The son of a tanner, Grant showed little enthusiasm for joining his father’s business, so the elder Grant enrolled his son at West Point in 1839. Though Grant later admitted in his memoirs he had no interest in the military apart from honing his equestrian skills, he graduated in 1843 and went on to serve in the Mexican-American War, though he opposed it on moral grounds. He then left his beloved wife and children again to fulfill a tour of duty in California and Oregon.
The loneliness and sheer boredom of duty in the West drove Grant to binge drinking. By 1854, Grant’s alcohol consumption so alarmed his superiors that he was asked to resign from the army. He did, and returned to Ohio to try his hand at farming and land speculation. Although he kicked the alcohol habit, he failed miserably at both vocations and was forced to take a job as a clerk in his father’s tanning business.
If it were not for the Civil War, Grant might have slipped quickly into obscurity. Instead, he re-enlisted in the army in 1861 and embarked on a stellar military career, although his tendency to binge-drink re-emerged and he developed another unhealthy habit: chain cigar-smoking. He struggled throughout the Civil War to control the addictions. In 1862, he led troops in the captures of Forts Henry and Donelson in Tennessee, and forced the Confederate Army to retreat back into Mississippi after the Battle of Shiloh. (After the Donelson campaign, Grant received over 10,000 boxes of congratulatory cigars from a grateful citizenry.)
In 1863, after leading a Union Army to victory at Vicksburg, Grant caught President Lincoln’s attention. The Union Army had suffered under the service of a series of incompetent generals and Lincoln was in the market for a new Union supreme commander. In March 1864, Lincoln revived the rank of lieutenant general—a rank that had previously been held only by George Washington in 1798—and gave it to Grant. As supreme commander of Union forces, Grant led a series of epic and bloody battles against the Confederate General Robert E. Lee. On April 9, 1865, Lee surrendered to Grant at Appomattox Court House, Virginia. The victory solidified Grant’s status as national hero and, in 1868, he was elected to the first of two terms as president.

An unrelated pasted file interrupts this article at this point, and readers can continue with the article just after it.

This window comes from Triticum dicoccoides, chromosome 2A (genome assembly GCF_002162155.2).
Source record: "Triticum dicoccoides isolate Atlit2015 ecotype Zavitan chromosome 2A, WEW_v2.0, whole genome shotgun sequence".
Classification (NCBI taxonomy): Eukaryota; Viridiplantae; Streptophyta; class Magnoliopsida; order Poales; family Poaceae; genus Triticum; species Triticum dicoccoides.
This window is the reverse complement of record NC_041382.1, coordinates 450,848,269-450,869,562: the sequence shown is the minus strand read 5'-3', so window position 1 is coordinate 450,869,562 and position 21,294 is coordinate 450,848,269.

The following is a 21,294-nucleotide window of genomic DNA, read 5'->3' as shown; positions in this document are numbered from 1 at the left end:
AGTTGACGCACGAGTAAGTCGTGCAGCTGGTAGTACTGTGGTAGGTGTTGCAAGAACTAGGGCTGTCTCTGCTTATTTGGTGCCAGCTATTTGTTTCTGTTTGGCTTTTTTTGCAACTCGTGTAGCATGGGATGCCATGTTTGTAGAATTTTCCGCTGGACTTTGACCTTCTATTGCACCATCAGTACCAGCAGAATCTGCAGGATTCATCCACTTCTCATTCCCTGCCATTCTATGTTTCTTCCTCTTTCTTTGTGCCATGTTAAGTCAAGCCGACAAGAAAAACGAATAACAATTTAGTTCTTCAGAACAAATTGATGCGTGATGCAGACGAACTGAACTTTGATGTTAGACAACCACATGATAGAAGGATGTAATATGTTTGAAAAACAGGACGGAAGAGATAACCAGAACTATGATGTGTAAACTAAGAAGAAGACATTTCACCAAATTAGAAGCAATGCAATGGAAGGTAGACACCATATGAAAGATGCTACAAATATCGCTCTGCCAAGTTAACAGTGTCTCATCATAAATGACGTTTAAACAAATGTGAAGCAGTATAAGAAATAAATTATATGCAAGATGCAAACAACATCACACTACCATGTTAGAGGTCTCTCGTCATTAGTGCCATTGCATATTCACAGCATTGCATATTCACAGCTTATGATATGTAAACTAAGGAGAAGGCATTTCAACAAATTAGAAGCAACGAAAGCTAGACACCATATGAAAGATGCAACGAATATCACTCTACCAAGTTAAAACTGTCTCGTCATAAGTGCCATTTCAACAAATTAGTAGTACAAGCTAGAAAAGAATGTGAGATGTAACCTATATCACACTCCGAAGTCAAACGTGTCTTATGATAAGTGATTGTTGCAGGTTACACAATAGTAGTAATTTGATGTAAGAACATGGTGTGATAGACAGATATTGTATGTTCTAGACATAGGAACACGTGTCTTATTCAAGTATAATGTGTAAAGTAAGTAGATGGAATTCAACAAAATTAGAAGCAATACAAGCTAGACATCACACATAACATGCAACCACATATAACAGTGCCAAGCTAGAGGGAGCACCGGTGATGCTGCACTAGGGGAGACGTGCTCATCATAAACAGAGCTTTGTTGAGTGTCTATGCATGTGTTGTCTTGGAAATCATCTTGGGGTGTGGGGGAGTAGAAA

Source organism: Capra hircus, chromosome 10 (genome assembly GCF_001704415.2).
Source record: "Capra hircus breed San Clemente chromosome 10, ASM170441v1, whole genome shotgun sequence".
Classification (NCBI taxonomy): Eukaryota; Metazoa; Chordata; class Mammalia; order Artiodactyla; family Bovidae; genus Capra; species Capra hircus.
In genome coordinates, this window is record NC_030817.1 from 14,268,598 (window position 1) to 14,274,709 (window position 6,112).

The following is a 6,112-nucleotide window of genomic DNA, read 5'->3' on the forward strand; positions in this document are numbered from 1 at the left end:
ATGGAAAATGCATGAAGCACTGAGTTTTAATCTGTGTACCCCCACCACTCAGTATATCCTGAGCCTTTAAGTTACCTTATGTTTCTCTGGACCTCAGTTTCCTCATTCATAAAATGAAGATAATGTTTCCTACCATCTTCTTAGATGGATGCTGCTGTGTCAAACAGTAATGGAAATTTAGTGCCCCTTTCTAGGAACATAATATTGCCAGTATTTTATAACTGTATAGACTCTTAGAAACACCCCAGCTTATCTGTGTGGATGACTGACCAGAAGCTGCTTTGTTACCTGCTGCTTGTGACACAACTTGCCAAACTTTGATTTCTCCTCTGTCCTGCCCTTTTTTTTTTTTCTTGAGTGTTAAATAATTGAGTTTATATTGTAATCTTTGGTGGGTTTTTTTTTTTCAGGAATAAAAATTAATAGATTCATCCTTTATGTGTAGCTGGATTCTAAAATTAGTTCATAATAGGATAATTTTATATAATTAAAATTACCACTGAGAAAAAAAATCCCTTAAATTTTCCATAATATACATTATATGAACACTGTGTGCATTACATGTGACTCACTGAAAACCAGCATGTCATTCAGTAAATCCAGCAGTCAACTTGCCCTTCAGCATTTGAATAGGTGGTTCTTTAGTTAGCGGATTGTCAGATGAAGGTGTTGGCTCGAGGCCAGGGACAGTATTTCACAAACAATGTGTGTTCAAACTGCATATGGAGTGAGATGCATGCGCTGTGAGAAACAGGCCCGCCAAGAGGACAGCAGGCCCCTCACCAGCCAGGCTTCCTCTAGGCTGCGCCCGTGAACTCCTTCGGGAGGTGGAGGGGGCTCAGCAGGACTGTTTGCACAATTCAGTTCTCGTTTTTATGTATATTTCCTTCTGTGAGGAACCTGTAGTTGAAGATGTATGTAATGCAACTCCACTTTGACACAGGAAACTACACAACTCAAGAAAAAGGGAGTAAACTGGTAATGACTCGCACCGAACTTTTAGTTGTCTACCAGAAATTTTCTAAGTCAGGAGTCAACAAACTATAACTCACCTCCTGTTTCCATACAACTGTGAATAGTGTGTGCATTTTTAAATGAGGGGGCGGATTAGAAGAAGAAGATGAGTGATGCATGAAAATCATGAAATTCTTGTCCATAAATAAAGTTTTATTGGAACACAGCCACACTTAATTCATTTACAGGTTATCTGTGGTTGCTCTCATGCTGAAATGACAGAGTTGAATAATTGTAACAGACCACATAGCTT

Grant’s talent as a political leader paled woefully in comparison to his military prowess. He was unable to stem the rampant corruption of his administration and failed to combat a severe economic depression in 1873. There were bright spots in Grant’s tenure, however, including the passage of the Enforcement Act in 1870, which temporarily curtailed the political influence of the Ku Klux Klan in the post-Civil War South, and the 1875 Civil Rights Act, which attempted to desegregate public places such as restrooms, inns, public conveyances on land or water, theaters, and other places of public amusement. In addition, Grant helped heal U.S. and British diplomatic relations, despite the fact that Britain had offered to supply the Confederate Army with the tools to break the Union naval blockade during the Civil War. He also managed to stay sober during his two terms in office.
Upon leaving office, Grant’s fortunes again declined. He and his wife Julia traveled to Europe between 1877 and 1879 amid great fanfare, but the couple came home to bankruptcy caused by Grant’s unwise investment in a scandal-prone banking firm. Grant spent the last few years of his life writing a detailed account of the Civil War and, after he died of throat cancer in 1885, Julia lived on the royalties earned from his memoirs.